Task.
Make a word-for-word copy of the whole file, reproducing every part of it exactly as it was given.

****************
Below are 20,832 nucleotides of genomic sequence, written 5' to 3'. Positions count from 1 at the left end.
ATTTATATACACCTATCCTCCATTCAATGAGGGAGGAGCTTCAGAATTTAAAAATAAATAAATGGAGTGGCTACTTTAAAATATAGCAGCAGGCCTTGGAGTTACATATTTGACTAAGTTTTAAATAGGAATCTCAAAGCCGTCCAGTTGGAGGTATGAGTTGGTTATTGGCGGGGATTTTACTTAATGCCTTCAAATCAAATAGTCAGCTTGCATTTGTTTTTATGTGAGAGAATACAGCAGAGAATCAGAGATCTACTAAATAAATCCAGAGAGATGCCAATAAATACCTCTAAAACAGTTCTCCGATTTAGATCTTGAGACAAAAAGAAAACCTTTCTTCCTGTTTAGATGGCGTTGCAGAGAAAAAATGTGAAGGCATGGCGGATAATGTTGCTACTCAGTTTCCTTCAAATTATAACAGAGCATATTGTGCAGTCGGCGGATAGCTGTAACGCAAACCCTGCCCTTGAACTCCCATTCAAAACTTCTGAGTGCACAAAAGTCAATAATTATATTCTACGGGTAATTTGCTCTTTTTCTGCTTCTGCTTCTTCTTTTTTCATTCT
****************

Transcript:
Below are 20,832 nucleotides of genomic sequence, written 5' to 3'. Positions count from 1 at the left end.
ATTTATATACACCTATCCTCCATTCAATGAGGGAGGAGCTTCAGAATTTAAAAATAAATAAATGGAGTGGCTACTTTAAAATATAGCAGCAGGCCTTGGAGTTACATATTTGACTAAGTTTTAAATAGGAATCTCAAAGCCGTCCAGTTGGAGGTATGAGTTGGTTATTGGCGGGGATTTTACTTAATGCCTTCAAATCAAATAGTCAGCTTGCATTTGTTTTTATGTGAGAGAATACAGCAGAGAATCAGAGATCTACTAAATAAATCCAGAGAGATGCCAATAAATACCTCTAAAACAGTTCTCCGATTTAGATCTTGAGACAAAAAGAAAACCTTTCTTCCTGTTTAGATGGCGTTGCAGAGAAAAAATGTGAAGGCATGGCGGATAATGTTGCTACTCAGTTTCCTTCAAATTATAACAGAGCATATTGTGCAGTCGGCGGATAGCTGTAACGCAAACCCTGCCCTTGAACTCCCATTCAAAACTTCTGAGTGCACAAAAGTCAATAATTATATTCTACGGGTAATTTGCTCTTTTTCTGCTTCTGCTTCTTCTTTTTTCATTCT